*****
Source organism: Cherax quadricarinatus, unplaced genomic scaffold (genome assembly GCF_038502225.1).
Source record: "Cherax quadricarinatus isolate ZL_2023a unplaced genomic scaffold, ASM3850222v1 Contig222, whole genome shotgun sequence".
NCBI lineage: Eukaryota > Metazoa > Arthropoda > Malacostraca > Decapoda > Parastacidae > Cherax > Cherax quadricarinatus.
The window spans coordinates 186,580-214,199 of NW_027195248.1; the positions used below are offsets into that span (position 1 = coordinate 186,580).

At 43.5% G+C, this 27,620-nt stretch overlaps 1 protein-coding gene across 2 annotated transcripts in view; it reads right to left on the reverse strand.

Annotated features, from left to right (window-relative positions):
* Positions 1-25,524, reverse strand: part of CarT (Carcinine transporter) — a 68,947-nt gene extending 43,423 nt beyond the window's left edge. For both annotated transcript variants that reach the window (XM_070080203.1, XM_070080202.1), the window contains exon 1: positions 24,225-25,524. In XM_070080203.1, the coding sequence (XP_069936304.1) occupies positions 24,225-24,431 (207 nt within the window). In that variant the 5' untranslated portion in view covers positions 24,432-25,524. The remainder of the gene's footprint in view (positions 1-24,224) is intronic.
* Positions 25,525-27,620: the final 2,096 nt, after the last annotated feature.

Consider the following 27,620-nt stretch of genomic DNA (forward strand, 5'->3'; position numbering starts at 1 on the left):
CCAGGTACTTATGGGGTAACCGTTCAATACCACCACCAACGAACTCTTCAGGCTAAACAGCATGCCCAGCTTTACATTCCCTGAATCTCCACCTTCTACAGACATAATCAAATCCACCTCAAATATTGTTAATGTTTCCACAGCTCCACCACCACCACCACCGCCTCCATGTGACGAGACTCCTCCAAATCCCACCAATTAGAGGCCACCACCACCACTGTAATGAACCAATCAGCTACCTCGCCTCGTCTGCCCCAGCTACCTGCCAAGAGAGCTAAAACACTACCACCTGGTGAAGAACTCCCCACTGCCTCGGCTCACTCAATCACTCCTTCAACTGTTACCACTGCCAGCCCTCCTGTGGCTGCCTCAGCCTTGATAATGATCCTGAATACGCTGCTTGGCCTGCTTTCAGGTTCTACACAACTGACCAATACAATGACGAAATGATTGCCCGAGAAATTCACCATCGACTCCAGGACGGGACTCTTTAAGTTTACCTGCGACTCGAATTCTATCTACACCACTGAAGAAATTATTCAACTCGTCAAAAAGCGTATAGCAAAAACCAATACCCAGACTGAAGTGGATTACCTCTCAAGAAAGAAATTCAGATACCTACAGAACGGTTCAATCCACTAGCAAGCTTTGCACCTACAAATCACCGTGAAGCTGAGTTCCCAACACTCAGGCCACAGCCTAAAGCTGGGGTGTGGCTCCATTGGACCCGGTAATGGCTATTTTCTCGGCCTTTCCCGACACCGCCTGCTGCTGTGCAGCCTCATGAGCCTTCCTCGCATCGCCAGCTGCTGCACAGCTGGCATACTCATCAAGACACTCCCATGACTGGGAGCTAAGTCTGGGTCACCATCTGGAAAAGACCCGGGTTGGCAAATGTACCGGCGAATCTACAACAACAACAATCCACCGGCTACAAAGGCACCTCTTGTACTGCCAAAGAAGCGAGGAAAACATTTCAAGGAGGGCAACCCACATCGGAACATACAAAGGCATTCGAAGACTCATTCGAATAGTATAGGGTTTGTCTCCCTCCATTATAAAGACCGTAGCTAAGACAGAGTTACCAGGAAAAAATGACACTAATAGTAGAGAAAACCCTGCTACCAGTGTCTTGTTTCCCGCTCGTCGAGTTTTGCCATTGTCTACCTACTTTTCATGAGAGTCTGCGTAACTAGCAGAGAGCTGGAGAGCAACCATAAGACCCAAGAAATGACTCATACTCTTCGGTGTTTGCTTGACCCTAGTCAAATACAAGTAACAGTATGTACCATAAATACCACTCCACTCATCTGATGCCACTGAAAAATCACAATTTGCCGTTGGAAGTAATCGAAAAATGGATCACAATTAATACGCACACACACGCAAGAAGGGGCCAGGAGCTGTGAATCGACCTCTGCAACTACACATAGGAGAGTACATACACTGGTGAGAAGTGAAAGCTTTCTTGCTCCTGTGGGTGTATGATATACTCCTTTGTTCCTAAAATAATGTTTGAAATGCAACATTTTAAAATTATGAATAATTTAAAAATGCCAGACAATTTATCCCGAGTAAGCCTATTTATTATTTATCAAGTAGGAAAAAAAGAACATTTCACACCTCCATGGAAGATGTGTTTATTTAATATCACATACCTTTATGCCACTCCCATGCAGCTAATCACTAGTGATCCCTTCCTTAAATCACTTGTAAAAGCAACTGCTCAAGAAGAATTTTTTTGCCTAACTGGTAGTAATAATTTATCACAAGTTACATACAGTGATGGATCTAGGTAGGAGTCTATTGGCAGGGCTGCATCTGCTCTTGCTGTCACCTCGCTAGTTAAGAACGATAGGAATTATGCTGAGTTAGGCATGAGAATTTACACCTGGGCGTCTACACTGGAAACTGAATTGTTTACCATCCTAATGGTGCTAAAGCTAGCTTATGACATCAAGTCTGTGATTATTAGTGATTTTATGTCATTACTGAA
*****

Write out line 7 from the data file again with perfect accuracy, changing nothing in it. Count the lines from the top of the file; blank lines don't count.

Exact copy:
* Positions 1-25,524, reverse strand: part of CarT (Carcinine transporter) — a 68,947-nt gene extending 43,423 nt beyond the window's left edge. For both annotated transcript variants that reach the window (XM_070080203.1, XM_070080202.1), the window contains exon 1: positions 24,225-25,524. In XM_070080203.1, the coding sequence (XP_069936304.1) occupies positions 24,225-24,431 (207 nt within the window). In that variant the 5' untranslated portion in view covers positions 24,432-25,524. The remainder of the gene's footprint in view (positions 1-24,224) is intronic.